We have begun obtaining estimates for equipment for the mock-up and have started discussing among ourselves just what the equipment ought to do and how it all fits into a test plan. We should be on time to meet the various schedule milestones. Informal estimates for the feeding equipment for the mock-up seem high, so we will be adjusting our specifications for the official request for bid to see about obtaining a lower price. A request for bids on the feeder equipment for the pilot scale test has been issued.
Support of SRS Salt Disposition and Other SRS Alternatives
Modeling and Experimental Support for High-level SRS Waste Disposition
Modeling of the FIU aged 41H SRS simulant using the adjusted flow-sheet for the dissolution portion of the experiment demonstrates good agreement with the nitrite and nitrate ion concentrations. FIU recently relayed a portion of the solids analysis and further modeling of the experiment is underway. Due to problems associated with ESP version 6.7, version 6.5 has been employed for this experiment.
Preliminary results from the FIU aged 41H SRS simulant using the adjusted flow-sheet, 38H simulant with 3% sludge experiment, and CsNO3-NaOH-Water solubility at 25°C were presented to the Hanford group on their recent site visit.
A paper was submitted and accepted for publication in Separation Science and Technology for work performed on SRS 38H and 37H Simulants and the differing flow sheet models.
Process Improvements for the Defense Waste Processing Facility (DWPF)
On-line slurry analysis. The work on setting a dual-pulse LIBS system in slurry measurement to improve LIBS analytical figure of merit is delayed. The selection of the laser system for the dual-pulse LIBS is complete. However, the bidding process is temporarily on hold due to ICET budget problems.
A paper entitled "Slurry Product Analysis with Laser-induced Breakdown Spectroscopy" was presented at the 2006 Pittsburgh Conference on Analytical Chemistry and Applied Spectroscopy, March 12 - 17, held in Orlando, FL.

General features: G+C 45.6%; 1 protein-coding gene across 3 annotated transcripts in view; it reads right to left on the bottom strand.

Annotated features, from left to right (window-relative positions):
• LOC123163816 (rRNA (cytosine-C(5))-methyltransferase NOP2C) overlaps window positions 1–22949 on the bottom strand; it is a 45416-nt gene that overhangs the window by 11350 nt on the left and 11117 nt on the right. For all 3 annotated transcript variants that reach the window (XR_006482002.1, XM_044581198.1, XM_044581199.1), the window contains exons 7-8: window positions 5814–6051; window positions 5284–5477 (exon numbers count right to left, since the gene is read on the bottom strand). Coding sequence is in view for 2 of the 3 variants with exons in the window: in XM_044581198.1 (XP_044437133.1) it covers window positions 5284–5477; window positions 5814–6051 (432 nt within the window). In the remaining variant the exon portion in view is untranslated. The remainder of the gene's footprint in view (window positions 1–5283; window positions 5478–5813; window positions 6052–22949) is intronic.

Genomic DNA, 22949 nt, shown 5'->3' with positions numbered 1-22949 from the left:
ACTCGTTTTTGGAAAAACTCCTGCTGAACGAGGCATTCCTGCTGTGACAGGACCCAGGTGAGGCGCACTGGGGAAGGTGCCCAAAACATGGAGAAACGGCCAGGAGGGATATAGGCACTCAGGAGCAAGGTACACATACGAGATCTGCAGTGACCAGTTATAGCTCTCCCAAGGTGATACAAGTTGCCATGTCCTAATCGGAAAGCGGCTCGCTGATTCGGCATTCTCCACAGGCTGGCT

An updated version of the data acquisition program for the Echelle spectrometer was obtained from LLA Instruments GmbH. The new version software allows us to effectively control the laser firing during data acquisition which will reduce unnecessary laser firing during data processing and storing. Various tests with a glass sample using the Echelle spectrometer and this new version software are being conducted to obtain the efficient and reliable way for slurry measurement. While testing the Echelle spectrometer, we have also conducted slurry measurements with the narrow band spectrometer for Na and Mg calibration. Due to the limited spectral coverage of this spectrometer (20 nm), we have to perform the calibration for these two elements separately in two different spectral regions. However, this system allows us to achieve good quality LIBS slurry data with much faster data acquisition. The recorded slurry spectra will be tested with different data processing methods.
Support of the Fernald Silos Project
Fernald Silos Project - Remediation Process Support
Charlie Waggoner and Brian Kauffman met with Fernald management in March to discuss the final closure issues that ICET may be able to assist with. The Silos Project K-65 processing was scheduled to be complete by the end of March. In addition, final property disposition was discussed with Fernald project personnel.
All material were surveyed and removed from the Fernald building. All trash, tools, and equipment that reside in the glove boxes were sealed in plastic bags. The interior of the gloveboxes was decontaminated to the extent possible in preparation for dismantlement.
The following activities are planned for the upcoming months:
HEPA Filter Performance Assurance
Regenerable HEPA Filter Performance Testing
Progress on this task will be reported next month.
Inquiries may be addressed to:Dr. Roger King, Interim Director
205 Research Blvd.
Starkville, MS 39762-5932